The 21st Century World of Work
How we think about, engage with and carry out our professional lives has changed dramatically over the past 15 years. Every one of us who has ever checked our work emails, responded to an IM or worked remotely when we should have been asleep, chatting with friends, playing with kids, eating a meal or on holidays understand this change and know two things;
- The boundaries between work and life have totally blurred and
- What we want from our careers has changed.
Yet the wider conversation around managing this permanent state of professional flux lags far behind. Not to mention the expectation that by 20, 30, 40 and so on you should have achieved certain things puts pressure on people. This notion of one job for life benchmarked by specific milestones related to age is all but gone. It is replaced by constant change and professional progression across different fields of expertise at different points in your career. Take into account recent research from Morgan McKinley and The World Economic Forum which shows that:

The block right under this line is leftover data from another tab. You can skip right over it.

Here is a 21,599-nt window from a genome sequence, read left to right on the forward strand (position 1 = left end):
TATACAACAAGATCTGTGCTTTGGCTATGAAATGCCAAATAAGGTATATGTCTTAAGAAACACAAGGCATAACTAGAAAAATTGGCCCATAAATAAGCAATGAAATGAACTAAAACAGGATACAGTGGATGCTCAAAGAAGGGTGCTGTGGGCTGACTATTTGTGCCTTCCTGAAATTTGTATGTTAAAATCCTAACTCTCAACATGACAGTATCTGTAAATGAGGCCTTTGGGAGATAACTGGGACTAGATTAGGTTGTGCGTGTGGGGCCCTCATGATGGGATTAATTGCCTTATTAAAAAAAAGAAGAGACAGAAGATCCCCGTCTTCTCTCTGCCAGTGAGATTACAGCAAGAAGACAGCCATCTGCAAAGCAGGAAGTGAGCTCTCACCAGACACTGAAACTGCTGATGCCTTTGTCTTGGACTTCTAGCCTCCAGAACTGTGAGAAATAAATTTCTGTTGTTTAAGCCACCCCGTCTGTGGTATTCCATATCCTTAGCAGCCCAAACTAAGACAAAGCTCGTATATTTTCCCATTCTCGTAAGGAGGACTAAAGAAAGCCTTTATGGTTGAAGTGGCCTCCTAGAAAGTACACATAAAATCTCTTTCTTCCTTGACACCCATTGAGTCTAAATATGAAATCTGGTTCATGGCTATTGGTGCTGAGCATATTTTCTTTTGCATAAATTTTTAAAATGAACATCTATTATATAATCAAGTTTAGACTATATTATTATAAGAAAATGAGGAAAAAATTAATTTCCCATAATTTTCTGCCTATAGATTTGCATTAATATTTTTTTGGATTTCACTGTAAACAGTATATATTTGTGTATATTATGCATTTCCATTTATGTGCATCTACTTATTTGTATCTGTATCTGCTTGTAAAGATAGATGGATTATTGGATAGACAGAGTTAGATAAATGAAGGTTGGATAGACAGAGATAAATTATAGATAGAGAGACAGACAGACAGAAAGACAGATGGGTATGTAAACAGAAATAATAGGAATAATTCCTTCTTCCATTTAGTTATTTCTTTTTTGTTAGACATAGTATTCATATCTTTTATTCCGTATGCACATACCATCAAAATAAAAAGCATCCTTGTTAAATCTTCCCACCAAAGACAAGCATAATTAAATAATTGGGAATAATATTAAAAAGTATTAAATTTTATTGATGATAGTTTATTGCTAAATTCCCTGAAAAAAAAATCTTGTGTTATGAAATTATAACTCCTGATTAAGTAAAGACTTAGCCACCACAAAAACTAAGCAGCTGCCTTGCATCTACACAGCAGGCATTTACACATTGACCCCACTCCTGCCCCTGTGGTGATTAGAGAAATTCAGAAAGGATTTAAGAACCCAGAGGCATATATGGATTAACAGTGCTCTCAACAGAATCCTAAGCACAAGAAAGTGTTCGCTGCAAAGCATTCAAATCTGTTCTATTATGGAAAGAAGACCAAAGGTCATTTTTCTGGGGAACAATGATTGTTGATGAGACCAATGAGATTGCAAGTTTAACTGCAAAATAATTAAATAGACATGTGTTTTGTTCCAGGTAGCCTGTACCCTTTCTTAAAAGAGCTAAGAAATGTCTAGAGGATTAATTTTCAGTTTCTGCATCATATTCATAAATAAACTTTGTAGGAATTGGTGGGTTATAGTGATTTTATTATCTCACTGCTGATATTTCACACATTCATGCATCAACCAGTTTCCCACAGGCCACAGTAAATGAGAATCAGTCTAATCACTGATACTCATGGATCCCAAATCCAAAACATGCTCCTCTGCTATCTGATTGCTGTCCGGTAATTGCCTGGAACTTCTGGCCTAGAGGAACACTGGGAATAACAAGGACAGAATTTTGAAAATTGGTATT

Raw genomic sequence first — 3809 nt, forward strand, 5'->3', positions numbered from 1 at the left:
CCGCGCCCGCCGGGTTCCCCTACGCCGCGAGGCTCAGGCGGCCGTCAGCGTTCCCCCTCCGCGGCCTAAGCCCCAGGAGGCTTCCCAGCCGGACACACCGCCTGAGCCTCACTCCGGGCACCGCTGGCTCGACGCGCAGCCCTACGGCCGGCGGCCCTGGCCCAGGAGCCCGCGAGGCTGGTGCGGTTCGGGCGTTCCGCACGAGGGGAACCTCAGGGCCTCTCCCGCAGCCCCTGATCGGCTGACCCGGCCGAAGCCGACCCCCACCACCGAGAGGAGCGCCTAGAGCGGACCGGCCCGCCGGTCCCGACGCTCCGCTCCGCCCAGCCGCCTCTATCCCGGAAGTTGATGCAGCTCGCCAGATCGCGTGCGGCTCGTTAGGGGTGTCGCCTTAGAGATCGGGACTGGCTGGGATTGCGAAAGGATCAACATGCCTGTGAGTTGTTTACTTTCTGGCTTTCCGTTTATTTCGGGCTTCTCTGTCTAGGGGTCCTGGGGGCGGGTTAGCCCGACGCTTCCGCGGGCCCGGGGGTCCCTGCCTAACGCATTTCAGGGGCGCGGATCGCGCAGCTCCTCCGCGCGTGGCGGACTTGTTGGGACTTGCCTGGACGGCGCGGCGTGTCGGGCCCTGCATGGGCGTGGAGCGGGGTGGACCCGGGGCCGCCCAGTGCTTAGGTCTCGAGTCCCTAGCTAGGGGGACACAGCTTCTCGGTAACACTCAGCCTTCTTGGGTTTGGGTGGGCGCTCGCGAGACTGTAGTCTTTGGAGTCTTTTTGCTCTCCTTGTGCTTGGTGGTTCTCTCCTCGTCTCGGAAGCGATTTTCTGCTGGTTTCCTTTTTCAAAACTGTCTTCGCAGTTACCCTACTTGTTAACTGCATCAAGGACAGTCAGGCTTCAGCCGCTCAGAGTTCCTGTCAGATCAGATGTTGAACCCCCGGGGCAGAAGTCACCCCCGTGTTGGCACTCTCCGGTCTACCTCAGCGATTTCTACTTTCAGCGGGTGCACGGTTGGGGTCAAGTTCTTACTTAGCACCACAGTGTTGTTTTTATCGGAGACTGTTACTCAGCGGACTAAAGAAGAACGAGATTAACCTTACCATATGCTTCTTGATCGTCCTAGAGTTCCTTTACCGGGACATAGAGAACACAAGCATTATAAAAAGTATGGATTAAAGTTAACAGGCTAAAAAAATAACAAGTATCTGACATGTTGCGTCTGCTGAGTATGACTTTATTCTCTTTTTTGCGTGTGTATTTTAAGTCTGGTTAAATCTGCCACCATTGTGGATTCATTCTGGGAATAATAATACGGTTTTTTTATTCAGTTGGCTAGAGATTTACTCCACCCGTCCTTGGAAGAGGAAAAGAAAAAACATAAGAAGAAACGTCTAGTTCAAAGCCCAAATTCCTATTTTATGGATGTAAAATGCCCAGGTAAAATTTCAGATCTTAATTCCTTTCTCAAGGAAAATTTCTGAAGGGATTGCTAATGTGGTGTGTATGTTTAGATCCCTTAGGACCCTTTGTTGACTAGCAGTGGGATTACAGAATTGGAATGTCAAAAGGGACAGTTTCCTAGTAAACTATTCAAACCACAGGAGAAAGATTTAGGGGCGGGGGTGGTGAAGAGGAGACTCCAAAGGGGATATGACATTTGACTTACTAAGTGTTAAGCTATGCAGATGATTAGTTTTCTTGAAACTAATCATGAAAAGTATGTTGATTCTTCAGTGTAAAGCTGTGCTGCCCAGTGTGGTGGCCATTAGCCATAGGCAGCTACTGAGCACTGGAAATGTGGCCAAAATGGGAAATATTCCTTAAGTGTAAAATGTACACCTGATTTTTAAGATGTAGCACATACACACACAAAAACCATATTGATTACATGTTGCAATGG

The average person now changes career six times before retiring and moves jobs 12 times before age 42.
The 21st-century workplace operates in a fundamentally different way to the suited and booted hierarchical world of work we are taught about in school. With over 12,000 job categories to choose from and the half life of a skill sitting at 5 years the range of professional options available is at once impressive and confusing. In this context, job change and career transition is not just normal it is expected.
Consider this in light of the fact that
50% of the jobs that we will be doing in 2030 have not yet been created. Who knows what exciting opportunities are out there in the future?
Wanting to change, pivot or transition in your career so that you strike a better blend between work and life and derive more meaning from your work is natural. Yes, it feels uncomfortable, yes it is stressful and yes it is hard to do however it is not a sign of failure. Rather it is a natural reaction to the constant change that is happening in the working world around you.
Remember is that 70% of people can do 70% of jobs, however, happiness in your chosen career area comes down to your level of interest and passion in that career. Therefore, the ideal job, occupation or career is one that you find interesting, challenging and for which you have the most suitable mix of abilities.